There is a chunky program packed to the gills with a mind-blowing array of events, talks, workshops and bacon but on the flip side the concept of playa-time prevails. People may or may not show up to their scheduled events. Where you intend to go and where you end up are usually two very different places. Some events are made up (no, there wasn't a Tina Turner group singalong at the Thunderdome).

Your safety is your responsibility (but did I mention the very well serviced medical tent?) and you're expected to bring everything you need and take it all (ALL) out again but, for an event that is so often centred around the concepts of sustainable and community-based living, camps end up with a lot of waste to haul out (let's just say I probably generate more packaging waste in one week in BRC than I do in two months out in the real world) and the combined effort for all the participants to get there actually represents a pretty big carbon footprint per person.

I also have to admit I scoff a little at any claims by people that they are somehow 'surviving' in the desert. Coming from a region within a country that can kill you in hours if you're not fully prepared, a self-contained event where one is never more than 500 metres from a bottle of water and some potato wedges isn't exactly my idea of survival. Frankly I could get into more trouble on an average weekend out camping locally. I would term it an endurance event rather than surviving in the desert, but maybe I'm just being pedantic.

For me I feel that it's an event that's about sharing and about learning; about yourself, about community, about tolerance and about expression. It's about sharing new ideas, learning how you can bring a little more light and colour into your daily life and making new connections based on a shared experience. But most of all it's about love. I'm not talking about touchy feely 'love everyone' flower fest (though it may mean this for some), I'm talking about the love that comes from self-assured generosity (I make a distinction here between 'self-assured' and 'selfless', more on that in a future post maybe). The ability to give without the expectation or need for anything in return. The ability to accept generosity without feeling obligation. To put an immense amount of time and energy into making beautiful art, to share it, and then sometimes to finally to commit it to the flames. The love that comes from non-attachment and understanding the ephemeral nature of this life, this experience and the love that comes from gladly and open-heartedly sharing your abundance and individual talent with those around you. If you're part of a camp it can also be about learning the role you naturally fall into, and whether that sits right with you. It's one of those places providing a space where you can meet yourself and get to know you, or try on a different you for size and see if there's another outfit that suits you better than the one you've been wearing for years.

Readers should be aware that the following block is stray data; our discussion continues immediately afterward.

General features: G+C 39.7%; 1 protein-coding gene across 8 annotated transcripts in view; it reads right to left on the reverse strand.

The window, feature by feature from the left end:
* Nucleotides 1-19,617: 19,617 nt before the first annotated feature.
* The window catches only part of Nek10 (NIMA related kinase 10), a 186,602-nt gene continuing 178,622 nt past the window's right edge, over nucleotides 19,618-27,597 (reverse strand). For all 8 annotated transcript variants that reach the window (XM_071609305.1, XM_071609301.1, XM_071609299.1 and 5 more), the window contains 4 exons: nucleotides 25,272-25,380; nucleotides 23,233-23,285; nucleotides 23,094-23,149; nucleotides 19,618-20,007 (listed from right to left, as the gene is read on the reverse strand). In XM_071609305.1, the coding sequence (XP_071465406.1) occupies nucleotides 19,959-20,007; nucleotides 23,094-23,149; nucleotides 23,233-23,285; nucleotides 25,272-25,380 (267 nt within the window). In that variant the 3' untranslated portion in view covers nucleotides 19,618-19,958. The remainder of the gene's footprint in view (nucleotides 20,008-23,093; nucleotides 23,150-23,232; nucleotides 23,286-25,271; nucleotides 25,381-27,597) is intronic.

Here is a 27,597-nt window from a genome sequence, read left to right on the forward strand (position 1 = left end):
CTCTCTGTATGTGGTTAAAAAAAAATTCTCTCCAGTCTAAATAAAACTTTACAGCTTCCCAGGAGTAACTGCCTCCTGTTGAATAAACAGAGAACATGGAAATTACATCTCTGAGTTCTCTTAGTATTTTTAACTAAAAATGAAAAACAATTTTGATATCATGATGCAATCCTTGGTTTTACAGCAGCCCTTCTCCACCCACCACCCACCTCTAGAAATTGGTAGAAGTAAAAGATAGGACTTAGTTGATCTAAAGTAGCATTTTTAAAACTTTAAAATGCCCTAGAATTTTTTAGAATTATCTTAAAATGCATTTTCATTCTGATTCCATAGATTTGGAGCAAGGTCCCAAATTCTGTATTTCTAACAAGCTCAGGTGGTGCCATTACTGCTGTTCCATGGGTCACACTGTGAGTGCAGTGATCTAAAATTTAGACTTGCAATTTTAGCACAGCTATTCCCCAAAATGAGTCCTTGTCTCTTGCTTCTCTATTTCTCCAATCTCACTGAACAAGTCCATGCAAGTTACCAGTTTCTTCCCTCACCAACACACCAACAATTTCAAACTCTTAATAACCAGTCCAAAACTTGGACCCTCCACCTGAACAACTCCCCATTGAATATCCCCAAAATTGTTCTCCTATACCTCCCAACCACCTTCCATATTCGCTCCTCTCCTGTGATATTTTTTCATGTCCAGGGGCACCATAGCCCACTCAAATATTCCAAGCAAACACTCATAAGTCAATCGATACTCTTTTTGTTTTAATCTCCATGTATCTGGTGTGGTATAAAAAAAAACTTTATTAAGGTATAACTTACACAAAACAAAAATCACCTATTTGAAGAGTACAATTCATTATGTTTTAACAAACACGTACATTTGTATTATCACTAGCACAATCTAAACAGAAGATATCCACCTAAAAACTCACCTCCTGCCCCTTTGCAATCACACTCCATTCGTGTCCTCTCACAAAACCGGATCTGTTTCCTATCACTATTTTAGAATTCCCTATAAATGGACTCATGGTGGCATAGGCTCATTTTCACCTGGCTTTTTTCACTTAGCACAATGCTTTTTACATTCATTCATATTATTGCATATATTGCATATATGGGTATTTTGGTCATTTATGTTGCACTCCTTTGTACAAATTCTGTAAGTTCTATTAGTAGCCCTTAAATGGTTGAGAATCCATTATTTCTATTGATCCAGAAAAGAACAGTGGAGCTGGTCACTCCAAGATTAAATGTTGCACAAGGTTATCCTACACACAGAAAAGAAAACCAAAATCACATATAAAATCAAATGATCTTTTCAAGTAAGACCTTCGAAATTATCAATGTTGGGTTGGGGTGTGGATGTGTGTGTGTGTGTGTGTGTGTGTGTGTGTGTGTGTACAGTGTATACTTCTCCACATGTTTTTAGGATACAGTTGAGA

Alternatively, it's just an opportunity to dress up as a teapot and party your ass off for the entire week...whatever works